Bad Habit #5: Ignoring the reality check and context.
By this, I mean using tactical gear and items that would not be used in a real-life situation, not training for what is most likely, and/or not having a complete understanding of what might occur. I taught a rifle class some time ago, and I surprised the students when I did not wear a tactical vest, dump pouch, drop holster, or really any cool-looking tactical gear at all. Instead, I simply slipped my handgun magazine forward a bit on my belt, clipped a rifle magazine pouch to my belt, slung my rifle, and kept my normal carry holster on. I explained to them that I prefer to train as I will likely fight. Slinging my rifle and clipping a preloaded rifle magazine pouch on would probably be the only things I had time to do, if I even got a chance to grab my rifle in the first place.

(Photo: This minimally kitted-out shooter is doing it right—training with what he’s likely to have on him in a critical incident.) A SWAT or military operator might have completely different reasons to have their full kit on since they deploy with that gear, but civilians who train with full ninja gear might be creating unrealistic expectations. Take the time to do a reality check on the gear you’re training with. A specific example from my personal experience is that if and when I deployed a rifle for self-defense, I would not have time to put on a special holster (drop type). This requires me to transition to my handgun from an appendix carry position, which is certainly more difficult than transitioning to a hip or leg position. Had I not done a reality check, I might have spent my training time using a leg or hip holster, which is a waste of my training time because I will not likely deploy my rifle while wearing a thigh holster.

Another reality check is to think about what is most likely to occur during a fight for your life, and then train for those situations. I am amazed at how many students I have had who never realized that they might be involved in a physical fight that prevents them from accessing their firearm. They are amazed to find that they might have to deal with the fight first, before they can get to their gun. When talking about fitness and combatives, I often hear the answer “I’ll just shoot them” from students who have no skill with their personal striking weapons (hands, feet, etc) or are unfit. The problem is that getting to the gun in most of those situations is harder than they ever thought possible with an aggressive attacker striking their head. Have you ever tried to draw and shoot someone while they were punching you in the face?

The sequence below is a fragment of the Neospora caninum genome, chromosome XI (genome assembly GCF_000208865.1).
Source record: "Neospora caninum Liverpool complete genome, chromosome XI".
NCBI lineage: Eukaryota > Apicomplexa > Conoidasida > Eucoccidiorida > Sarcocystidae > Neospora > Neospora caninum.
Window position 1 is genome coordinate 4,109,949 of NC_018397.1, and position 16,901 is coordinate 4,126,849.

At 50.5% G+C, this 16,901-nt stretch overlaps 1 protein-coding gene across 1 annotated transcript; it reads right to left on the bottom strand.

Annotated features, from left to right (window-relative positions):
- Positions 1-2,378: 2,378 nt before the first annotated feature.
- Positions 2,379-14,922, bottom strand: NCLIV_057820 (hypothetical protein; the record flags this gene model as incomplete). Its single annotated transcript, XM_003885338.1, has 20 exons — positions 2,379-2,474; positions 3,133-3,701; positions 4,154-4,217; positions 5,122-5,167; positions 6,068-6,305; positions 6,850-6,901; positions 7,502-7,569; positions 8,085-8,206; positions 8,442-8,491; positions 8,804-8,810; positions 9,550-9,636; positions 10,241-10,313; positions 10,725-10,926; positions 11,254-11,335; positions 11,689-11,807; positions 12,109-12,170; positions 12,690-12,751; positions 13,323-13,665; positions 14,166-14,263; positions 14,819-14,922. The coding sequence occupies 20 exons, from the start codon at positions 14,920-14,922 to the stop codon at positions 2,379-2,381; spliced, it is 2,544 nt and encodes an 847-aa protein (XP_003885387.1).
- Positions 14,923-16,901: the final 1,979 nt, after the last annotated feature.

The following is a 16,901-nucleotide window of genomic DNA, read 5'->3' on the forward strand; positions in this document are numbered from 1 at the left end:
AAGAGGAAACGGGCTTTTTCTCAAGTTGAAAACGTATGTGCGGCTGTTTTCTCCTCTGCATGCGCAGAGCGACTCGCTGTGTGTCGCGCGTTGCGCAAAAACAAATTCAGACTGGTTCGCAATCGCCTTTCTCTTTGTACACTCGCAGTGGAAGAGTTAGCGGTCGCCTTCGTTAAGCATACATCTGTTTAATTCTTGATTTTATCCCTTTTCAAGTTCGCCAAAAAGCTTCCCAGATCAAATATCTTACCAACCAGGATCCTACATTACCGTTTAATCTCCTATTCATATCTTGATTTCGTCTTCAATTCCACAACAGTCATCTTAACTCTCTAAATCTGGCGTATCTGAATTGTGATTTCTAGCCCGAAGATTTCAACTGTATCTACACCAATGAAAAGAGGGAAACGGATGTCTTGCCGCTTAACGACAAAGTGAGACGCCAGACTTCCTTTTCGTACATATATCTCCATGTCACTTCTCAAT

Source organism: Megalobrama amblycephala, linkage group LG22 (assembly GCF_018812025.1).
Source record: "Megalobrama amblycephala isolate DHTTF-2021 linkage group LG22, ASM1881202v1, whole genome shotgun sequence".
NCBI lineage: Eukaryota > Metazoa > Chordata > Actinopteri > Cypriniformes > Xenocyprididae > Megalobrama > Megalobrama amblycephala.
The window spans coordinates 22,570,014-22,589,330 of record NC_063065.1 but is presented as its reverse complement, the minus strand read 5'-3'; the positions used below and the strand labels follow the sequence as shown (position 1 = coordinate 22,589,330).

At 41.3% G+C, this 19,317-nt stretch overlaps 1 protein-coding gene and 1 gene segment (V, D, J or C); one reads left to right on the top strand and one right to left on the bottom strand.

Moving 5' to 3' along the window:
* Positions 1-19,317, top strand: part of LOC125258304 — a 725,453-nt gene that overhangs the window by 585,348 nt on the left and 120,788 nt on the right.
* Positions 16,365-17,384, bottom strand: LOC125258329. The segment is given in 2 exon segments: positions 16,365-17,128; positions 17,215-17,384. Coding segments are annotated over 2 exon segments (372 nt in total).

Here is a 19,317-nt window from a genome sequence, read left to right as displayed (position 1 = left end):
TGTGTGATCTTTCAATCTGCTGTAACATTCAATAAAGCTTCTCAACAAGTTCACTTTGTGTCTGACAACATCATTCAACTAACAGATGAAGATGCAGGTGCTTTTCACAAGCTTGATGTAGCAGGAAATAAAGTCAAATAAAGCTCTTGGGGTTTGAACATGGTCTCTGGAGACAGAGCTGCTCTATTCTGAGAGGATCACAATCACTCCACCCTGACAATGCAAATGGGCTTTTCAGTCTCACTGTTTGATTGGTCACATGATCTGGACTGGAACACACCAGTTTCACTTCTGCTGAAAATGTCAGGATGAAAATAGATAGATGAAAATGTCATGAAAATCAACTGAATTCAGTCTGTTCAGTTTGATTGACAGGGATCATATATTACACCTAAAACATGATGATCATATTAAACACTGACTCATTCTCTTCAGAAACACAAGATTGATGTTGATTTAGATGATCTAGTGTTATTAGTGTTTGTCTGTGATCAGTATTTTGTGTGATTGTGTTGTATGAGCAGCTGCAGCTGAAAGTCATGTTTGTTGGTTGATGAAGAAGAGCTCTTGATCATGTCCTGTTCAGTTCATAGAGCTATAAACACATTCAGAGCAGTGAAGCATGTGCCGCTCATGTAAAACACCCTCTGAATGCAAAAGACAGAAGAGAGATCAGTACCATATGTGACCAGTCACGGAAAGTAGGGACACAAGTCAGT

A bit of research quickly shows what situations are most likely to happen, and how they will probably go. Simply do your research and train to the most likely situations. Prepare for what will likely happen versus what you would like to happen! Shooters often make the grave mistake of thinking they can apply a shooting solution to all self-defense related problems, which is incorrect.

In closing, let’s review what you can do to avoid developing these bad habits:
  • Pre-plan your training sessions and perform valid, skill-producing drills. Have a plan for each session, and a goal you would like to reach. Work on the areas you are weak in.
  • Train as realistically as possible. Get creative. Consider combining your fitness and firearm training sessions to get maximized results for your time.
  • Take the time to understand and apply the reasons behind what you’re doing in training. If you’re performing a post-engagement scan, know why you’re doing it and mimic the correct actions you want yourself to learn. Use visualization to make this training as realistic as possible.
  • Don’t shortcut your training by using gear improperly, failing to conceal your firearm if you carry it that way, or training with gear you won’t be using when you are faced with a critical incident. Snap your holster each time you practice your draw!
  • Take the time to do a reality check on the gear you’re using and the situations you’re training for. Prioritize your training appropriately.

Saturday, November 10, 2012

Why Gun Control Supporters Are Wrong

Why Gun Control Supporters Are Wrong

In this section, we respond to the claims that gun control supporters most commonly make about "assault weapons" and "large" ammunition magazines.

Claim: "Expiration of the [federal 'assault weapon'] ban was a serious blow to public safety." To the contrary, since the ban expired, as the number of "assault weapons" that Americans own has risen by more than 2 million to an all-time high, the nation's total violent crime and murder rates have fallen to 37-year and 47-year lows, respectively.

Claim: The federal "assault weapon" ban "was effective" in reducing crime. "Assault weapons" have never been used in more than a small percentage of crime. Furthermore, firearm-related and non-firearm related crime were decreasing before the ban was imposed and have continued to decrease since the ban expired, all for reasons unrelated to gun control.

Claim: Reinstating the ban would disarm Mexican drug cartels. Not likely, for numerous reasons. Many of the cartels' guns don't come from the United States. The cartels have machine guns and other heavy weapons not sold in the United States. And, reinstating the federal "assault weapon" ban would only prohibit various firearms from being made in the U.S. with external attachments that don't affect how a gun operates.

Claim: "Assault weapons" are "the weapons of choice of criminals." That's what gun control supporters used to say about handguns. However, "assault weapons" have never been used in more than a small percentage of crime, according to federal, state and local government studies.